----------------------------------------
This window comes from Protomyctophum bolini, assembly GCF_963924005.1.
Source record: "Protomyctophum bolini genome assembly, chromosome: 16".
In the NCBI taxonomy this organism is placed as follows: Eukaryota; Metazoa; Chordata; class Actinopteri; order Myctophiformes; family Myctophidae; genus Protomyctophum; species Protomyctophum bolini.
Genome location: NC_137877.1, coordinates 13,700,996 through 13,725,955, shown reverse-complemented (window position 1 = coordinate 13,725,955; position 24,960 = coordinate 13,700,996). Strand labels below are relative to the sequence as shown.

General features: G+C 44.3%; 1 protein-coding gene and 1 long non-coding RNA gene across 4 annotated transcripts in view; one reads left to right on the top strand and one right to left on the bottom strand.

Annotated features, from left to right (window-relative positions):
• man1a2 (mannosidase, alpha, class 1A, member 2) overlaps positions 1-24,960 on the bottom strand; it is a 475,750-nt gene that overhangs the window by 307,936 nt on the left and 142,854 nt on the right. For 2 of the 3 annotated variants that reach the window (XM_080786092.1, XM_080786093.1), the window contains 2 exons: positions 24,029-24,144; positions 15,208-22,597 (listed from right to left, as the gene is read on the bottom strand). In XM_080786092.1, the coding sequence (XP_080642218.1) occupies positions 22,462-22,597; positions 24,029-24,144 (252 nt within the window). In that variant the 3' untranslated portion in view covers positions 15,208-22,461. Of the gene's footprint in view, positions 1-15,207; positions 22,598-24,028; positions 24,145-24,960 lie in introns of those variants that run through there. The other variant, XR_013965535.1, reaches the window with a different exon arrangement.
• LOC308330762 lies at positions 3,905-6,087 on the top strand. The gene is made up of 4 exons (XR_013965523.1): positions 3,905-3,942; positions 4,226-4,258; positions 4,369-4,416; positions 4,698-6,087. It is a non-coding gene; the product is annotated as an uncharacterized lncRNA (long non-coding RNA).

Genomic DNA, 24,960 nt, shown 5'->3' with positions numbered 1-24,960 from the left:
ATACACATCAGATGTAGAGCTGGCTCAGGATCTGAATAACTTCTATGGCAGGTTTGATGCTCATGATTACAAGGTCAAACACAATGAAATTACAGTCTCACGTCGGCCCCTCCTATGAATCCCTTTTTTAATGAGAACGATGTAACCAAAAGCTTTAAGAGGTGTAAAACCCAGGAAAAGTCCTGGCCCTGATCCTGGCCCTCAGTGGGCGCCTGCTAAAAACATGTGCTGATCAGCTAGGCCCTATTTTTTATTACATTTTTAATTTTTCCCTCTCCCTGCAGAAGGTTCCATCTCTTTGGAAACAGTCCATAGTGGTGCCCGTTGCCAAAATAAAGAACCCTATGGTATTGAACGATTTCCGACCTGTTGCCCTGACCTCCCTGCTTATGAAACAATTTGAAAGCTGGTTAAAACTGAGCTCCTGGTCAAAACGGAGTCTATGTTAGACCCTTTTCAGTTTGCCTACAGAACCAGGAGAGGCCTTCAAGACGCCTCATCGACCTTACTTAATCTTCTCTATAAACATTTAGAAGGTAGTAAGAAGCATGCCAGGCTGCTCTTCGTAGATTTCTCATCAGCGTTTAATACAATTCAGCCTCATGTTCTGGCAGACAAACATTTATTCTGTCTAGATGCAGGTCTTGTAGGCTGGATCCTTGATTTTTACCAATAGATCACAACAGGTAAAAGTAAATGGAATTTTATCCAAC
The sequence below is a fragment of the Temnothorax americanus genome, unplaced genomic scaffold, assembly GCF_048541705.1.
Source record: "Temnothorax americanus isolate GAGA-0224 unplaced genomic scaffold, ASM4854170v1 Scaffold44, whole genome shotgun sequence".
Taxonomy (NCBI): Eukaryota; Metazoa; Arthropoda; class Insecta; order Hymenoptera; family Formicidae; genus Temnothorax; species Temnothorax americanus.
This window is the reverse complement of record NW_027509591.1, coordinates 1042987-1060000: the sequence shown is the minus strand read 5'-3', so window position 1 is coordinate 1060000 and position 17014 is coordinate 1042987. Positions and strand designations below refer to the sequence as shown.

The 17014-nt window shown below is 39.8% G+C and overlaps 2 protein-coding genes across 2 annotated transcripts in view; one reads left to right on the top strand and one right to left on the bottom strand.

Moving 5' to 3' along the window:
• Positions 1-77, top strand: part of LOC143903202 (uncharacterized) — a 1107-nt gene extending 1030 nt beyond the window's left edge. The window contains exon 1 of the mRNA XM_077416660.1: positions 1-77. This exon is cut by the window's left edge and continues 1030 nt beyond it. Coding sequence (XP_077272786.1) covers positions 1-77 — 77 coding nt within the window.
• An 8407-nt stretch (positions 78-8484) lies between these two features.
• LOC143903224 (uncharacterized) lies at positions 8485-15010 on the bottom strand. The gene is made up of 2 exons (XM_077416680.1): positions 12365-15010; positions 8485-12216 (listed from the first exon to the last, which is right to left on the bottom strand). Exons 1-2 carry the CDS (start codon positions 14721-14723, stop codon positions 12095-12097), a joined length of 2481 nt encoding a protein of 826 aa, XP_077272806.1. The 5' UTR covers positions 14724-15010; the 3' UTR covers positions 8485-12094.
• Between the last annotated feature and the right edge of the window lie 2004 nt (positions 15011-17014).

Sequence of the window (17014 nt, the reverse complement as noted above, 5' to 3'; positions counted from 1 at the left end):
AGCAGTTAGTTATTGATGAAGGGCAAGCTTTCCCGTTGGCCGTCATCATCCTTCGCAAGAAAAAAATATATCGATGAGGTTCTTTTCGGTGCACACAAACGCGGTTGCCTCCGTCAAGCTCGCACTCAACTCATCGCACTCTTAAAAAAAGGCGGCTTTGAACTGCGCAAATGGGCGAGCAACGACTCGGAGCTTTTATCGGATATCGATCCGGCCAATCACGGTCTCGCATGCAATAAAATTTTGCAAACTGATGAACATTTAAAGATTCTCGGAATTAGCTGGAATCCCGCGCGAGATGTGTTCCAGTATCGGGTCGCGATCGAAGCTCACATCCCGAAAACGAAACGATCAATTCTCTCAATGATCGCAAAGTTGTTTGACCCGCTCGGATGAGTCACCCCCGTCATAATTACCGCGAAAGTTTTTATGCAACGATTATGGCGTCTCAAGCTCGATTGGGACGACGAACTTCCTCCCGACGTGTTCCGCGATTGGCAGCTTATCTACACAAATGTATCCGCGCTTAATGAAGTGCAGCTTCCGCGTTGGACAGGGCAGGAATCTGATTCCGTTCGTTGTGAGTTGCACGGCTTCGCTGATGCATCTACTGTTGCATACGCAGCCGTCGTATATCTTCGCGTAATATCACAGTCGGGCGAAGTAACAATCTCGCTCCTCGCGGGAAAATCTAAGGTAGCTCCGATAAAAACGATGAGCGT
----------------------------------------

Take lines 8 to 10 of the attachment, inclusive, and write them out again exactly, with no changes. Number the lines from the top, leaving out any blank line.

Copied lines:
• LOC308330762 lies at positions 3,905-6,087 on the top strand. The gene is made up of 4 exons (XR_013965523.1): positions 3,905-3,942; positions 4,226-4,258; positions 4,369-4,416; positions 4,698-6,087. It is a non-coding gene; the product is annotated as an uncharacterized lncRNA (long non-coding RNA).

Genomic DNA, 24,960 nt, shown 5'->3' with positions numbered 1-24,960 from the left:
ATACACATCAGATGTAGAGCTGGCTCAGGATCTGAATAACTTCTATGGCAGGTTTGATGCTCATGATTACAAGGTCAAACACAATGAAATTACAGTCTCACGTCGGCCCCTCCTATGAATCCCTTTTTTAATGAGAACGATGTAACCAAAAGCTTTAAGAGGTGTAAAACCCAGGAAAAGTCCTGGCCCTGATCCTGGCCCTCAGTGGGCGCCTGCTAAAAACATGTGCTGATCAGCTAGGCCCTATTTTTTATTACATTTTTAATTTTTCCCTCTCCCTGCAGAAGGTTCCATCTCTTTGGAAACAGTCCATAGTGGTGCCCGTTGCCAAAATAAAGAACCCTATGGTATTGAACGATTTCCGACCTGTTGCCCTGACCTCCCTGCTTATGAAACAATTTGAAAGCTGGTTAAAACTGAGCTCCTGGTCAAAACGGAGTCTATGTTAGACCCTTTTCAGTTTGCCTACAGAACCAGGAGAGGCCTTCAAGACGCCTCATCGACCTTACTTAATCTTCTCTATAAACATTTAGAAGGTAGTAAGAAGCATGCCAGGCTGCTCTTCGTAGATTTCTCATCAGCGTTTAATACAATTCAGCCTCATGTTCTGGCAGACAAACATTTATTCTGTCTAGATGCAGGTCTTGTAGGCTGGATCCTTGATTTTTACCAATAGATCACAACAGGTAAAAGTAAATGGAATTTTATCCAAC